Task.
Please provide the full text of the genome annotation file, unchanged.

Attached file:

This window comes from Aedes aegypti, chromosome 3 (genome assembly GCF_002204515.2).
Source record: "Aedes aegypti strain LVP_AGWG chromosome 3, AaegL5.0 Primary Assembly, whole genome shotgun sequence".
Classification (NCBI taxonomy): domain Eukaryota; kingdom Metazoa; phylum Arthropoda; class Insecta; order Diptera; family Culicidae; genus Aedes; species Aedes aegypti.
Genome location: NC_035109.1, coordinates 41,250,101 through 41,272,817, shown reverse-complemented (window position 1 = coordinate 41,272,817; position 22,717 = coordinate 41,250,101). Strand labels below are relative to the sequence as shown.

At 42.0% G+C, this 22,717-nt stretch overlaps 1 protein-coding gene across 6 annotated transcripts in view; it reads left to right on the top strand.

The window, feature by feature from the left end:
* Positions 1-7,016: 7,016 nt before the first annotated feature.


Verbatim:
This window comes from Aedes aegypti, chromosome 3 (genome assembly GCF_002204515.2).
Source record: "Aedes aegypti strain LVP_AGWG chromosome 3, AaegL5.0 Primary Assembly, whole genome shotgun sequence".
Classification (NCBI taxonomy): domain Eukaryota; kingdom Metazoa; phylum Arthropoda; class Insecta; order Diptera; family Culicidae; genus Aedes; species Aedes aegypti.
Genome location: NC_035109.1, coordinates 41,250,101 through 41,272,817, shown reverse-complemented (window position 1 = coordinate 41,272,817; position 22,717 = coordinate 41,250,101). Strand labels below are relative to the sequence as shown.

At 42.0% G+C, this 22,717-nt stretch overlaps 1 protein-coding gene across 6 annotated transcripts in view; it reads left to right on the top strand.

The window, feature by feature from the left end:
* Positions 1-7,016: 7,016 nt before the first annotated feature.